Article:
An economic survey concurs with European Central Bank President Mario Draghi's assessment that "we are not at all seeing an early and strong recovery." Analysts expect eurozone growth to be stymied not only by austerity but also by the euro's strength. "Without a decisive resolution it will be hard to fully restore private-sector confidence and credit availability, and stimulate growth," according to a Goldman Sachs report. "As a result, 2013 promises to be another year of weakness for Europe's economy." Bloomberg (17 Jan.)
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Initial unemployment claims hit 5-year low
First-time jobless claims in the U.S. decreased to 335,000 last week, the fewest in five years, the Labor Department says. Economists surveyed by Bloomberg had expected 369,000. Bloomberg (17 Jan.)
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U.S. housing starts reach highest level since 2008
Housing starts in the U.S. increased 12.1% last month compared with November, reaching a seasonally adjusted annual rate of 954,000, the Commerce Department says. In 2012, construction began on about 780,000 units, a 28.1% increase from 2011. RTT News (17 Jan.)
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Analysis: End of offshoring jobs begins
America's practice of sending jobs to foreign land is waning, but the demise of offshoring is no cause for complacency about the labor market, according to The Economist. "The shift of jobs back to developed countries is an encouraging sign that the flow of jobs need not be one-way," the magazine notes. "But only if governments and people in prosperous places invest heavily in building up skills will the workforces there properly benefit." The Economist (tiered subscription model) (19 Jan.)
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Chinese economy rebounded in Q4
Adding to evidence that China's economy is picking up momentum, gross domestic product increased 7.9% in the fourth quarter, up from 7.4% expansion in Q3. Retail sales jumped 15.2% last month compared with December 2011. For 2012, GDP increased 7.8% compared with 2011, the lowest rate since 1999. Forbes (17 Jan.), Xinhuanet.com (China) (18 Jan.)
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Fee-based advisers purchase more structured notes
Financial advisers who don't accept commission when selling products, compensated solely through fees, accounted last year for the biggest proportion of U.S. structured-note sales since 2010, according to data compiled by Bloomberg News. Advisers are becoming bigger buyers of structured notes because they are searching for higher yields and developing confidence in the securities, said Justin Capetola, managing partner at Blue Bell Private Wealth Management. Financial Advisor online/Bloomberg (17 Jan.)
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Geopolitical/Regulatory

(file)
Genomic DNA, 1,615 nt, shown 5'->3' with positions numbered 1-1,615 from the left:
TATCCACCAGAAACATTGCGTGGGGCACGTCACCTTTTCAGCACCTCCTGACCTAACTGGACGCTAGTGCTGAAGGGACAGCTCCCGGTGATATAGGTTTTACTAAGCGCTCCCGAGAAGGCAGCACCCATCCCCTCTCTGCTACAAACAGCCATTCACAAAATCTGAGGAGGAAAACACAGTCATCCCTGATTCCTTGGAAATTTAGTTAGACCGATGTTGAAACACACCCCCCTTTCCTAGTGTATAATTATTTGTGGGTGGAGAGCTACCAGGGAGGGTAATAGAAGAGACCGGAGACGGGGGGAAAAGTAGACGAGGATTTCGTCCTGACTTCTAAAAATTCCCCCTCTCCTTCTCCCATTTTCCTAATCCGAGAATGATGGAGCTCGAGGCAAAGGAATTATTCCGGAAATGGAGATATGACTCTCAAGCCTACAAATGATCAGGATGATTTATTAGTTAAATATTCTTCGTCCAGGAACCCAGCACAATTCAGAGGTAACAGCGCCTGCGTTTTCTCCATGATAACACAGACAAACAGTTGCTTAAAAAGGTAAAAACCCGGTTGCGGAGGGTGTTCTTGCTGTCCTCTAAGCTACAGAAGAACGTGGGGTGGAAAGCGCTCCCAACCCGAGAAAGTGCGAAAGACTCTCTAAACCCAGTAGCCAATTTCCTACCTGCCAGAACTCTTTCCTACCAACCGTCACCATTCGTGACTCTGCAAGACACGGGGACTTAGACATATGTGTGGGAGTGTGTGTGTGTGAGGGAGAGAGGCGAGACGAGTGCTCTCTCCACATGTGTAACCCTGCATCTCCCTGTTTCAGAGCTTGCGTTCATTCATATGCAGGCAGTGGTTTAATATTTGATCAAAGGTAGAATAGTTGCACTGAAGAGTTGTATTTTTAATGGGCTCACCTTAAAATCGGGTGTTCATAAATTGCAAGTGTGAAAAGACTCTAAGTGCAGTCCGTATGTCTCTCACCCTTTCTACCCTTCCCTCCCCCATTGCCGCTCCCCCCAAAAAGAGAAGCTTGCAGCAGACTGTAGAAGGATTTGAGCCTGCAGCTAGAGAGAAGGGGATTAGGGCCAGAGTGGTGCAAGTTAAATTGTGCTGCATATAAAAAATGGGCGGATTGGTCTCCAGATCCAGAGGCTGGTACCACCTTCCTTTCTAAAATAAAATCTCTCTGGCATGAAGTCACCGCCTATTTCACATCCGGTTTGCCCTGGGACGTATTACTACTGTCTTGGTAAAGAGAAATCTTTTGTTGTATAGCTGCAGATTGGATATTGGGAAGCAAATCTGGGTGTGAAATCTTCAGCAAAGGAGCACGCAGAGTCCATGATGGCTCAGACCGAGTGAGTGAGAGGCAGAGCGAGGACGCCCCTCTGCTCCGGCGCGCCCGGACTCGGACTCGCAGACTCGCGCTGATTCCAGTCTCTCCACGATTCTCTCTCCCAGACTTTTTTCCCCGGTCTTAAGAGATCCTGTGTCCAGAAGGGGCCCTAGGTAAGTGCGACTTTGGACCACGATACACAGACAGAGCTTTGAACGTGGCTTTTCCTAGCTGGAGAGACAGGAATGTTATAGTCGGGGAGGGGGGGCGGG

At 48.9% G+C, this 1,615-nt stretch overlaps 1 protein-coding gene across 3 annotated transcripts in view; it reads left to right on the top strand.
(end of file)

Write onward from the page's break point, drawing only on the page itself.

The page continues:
FCA's approach must be different from FSA's, panel says
A U.K. parliamentary committee has challenged the Financial Conduct Authority to be "radically different" from the Financial Services Authority. The FCA, which will take over as early as April, will be led by John Griffith-Jones, formerly KPMG's U.K. head. While some lawmakers are nervous about his lack of experience, they also praise his appointment as "part of a welcome and much-needed fundamental shake-up of regulation." Bloomberg (17 Jan.), Reuters (18 Jan.)
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BoE official says Basel III isn't strong enough
Robert Jenkins, a member of the Bank of England's Financial Policy Committee, warns that Basel III will not protect the global financial system. He says his opinion is shared by, among others, Andrew Haldane, the central bank's director of financial stability. Haldane has said in the past that Basel III is too complex to be effective. Reuters (17 Jan.)
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SEC reportedly considering ex-prosecutor for chairmanship
Former U.S. Attorney Mary Jo White reportedly is in consideration for chairman of the Securities and Exchange Commission. White presents a different profile compared with former chairmen, who often were lawyers with experience in the financial sphere. Bloomberg (17 Jan.)
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U.S. agency issues requirements for mortgage servicing
The U.S. Consumer Financial Protection Bureau has released mortgage-servicing rules that are set to go into effect early next year. Director Richard Cordray says the goal is to repair a "broken system." For example, the rules govern when a mortgage servicer can foreclose. They also require servicers to notify borrowers when interest rates change. AmericanBanker.com (free registration) (17 Jan.), Bloomberg Businessweek (17 Jan.), MarketWatch (17 Jan.)
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Financial Products
Credit Suisse gold ETN would use covered-call strategy
Credit Suisse has filed with the Securities and Exchange Commission to launch an exchange-traded note that would buy physical gold. The ETN would seek to enhance returns by selling "out of the money" call options, a technique known as the covered-call strategy. IndexUniverse.com (17 Jan.)